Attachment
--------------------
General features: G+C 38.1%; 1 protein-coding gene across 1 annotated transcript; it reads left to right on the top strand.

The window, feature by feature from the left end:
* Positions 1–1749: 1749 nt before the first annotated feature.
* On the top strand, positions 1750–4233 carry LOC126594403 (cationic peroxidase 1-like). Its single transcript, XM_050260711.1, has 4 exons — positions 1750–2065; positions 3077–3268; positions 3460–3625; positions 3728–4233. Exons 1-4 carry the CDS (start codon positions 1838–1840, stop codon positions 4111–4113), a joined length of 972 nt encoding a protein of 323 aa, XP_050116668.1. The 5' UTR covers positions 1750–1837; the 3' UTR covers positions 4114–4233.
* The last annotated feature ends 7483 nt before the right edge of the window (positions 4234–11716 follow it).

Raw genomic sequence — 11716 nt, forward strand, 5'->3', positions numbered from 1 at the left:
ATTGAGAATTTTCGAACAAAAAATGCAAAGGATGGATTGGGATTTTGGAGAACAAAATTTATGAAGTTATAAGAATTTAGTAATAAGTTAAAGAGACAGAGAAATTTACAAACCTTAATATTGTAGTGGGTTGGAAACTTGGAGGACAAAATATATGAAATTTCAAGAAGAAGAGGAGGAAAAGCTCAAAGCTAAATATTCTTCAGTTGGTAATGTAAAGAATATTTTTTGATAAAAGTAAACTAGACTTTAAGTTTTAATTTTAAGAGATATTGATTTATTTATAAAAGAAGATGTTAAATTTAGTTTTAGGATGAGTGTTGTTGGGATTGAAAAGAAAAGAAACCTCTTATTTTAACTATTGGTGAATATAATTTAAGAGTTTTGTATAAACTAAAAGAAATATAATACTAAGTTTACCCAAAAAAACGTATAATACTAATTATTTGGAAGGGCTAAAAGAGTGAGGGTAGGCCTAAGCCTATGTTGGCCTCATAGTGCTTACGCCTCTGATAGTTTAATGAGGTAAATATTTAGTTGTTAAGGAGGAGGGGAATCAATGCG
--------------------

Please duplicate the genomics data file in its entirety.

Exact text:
General features: G+C 38.1%; 1 protein-coding gene across 1 annotated transcript; it reads left to right on the top strand.

The window, feature by feature from the left end:
* Positions 1–1749: 1749 nt before the first annotated feature.
* On the top strand, positions 1750–4233 carry LOC126594403 (cationic peroxidase 1-like). Its single transcript, XM_050260711.1, has 4 exons — positions 1750–2065; positions 3077–3268; positions 3460–3625; positions 3728–4233. Exons 1-4 carry the CDS (start codon positions 1838–1840, stop codon positions 4111–4113), a joined length of 972 nt encoding a protein of 323 aa, XP_050116668.1. The 5' UTR covers positions 1750–1837; the 3' UTR covers positions 4114–4233.
* The last annotated feature ends 7483 nt before the right edge of the window (positions 4234–11716 follow it).

Raw genomic sequence — 11716 nt, forward strand, 5'->3', positions numbered from 1 at the left:
ATTGAGAATTTTCGAACAAAAAATGCAAAGGATGGATTGGGATTTTGGAGAACAAAATTTATGAAGTTATAAGAATTTAGTAATAAGTTAAAGAGACAGAGAAATTTACAAACCTTAATATTGTAGTGGGTTGGAAACTTGGAGGACAAAATATATGAAATTTCAAGAAGAAGAGGAGGAAAAGCTCAAAGCTAAATATTCTTCAGTTGGTAATGTAAAGAATATTTTTTGATAAAAGTAAACTAGACTTTAAGTTTTAATTTTAAGAGATATTGATTTATTTATAAAAGAAGATGTTAAATTTAGTTTTAGGATGAGTGTTGTTGGGATTGAAAAGAAAAGAAACCTCTTATTTTAACTATTGGTGAATATAATTTAAGAGTTTTGTATAAACTAAAAGAAATATAATACTAAGTTTACCCAAAAAAACGTATAATACTAATTATTTGGAAGGGCTAAAAGAGTGAGGGTAGGCCTAAGCCTATGTTGGCCTCATAGTGCTTACGCCTCTGATAGTTTAATGAGGTAAATATTTAGTTGTTAAGGAGGAGGGGAATCAATGCG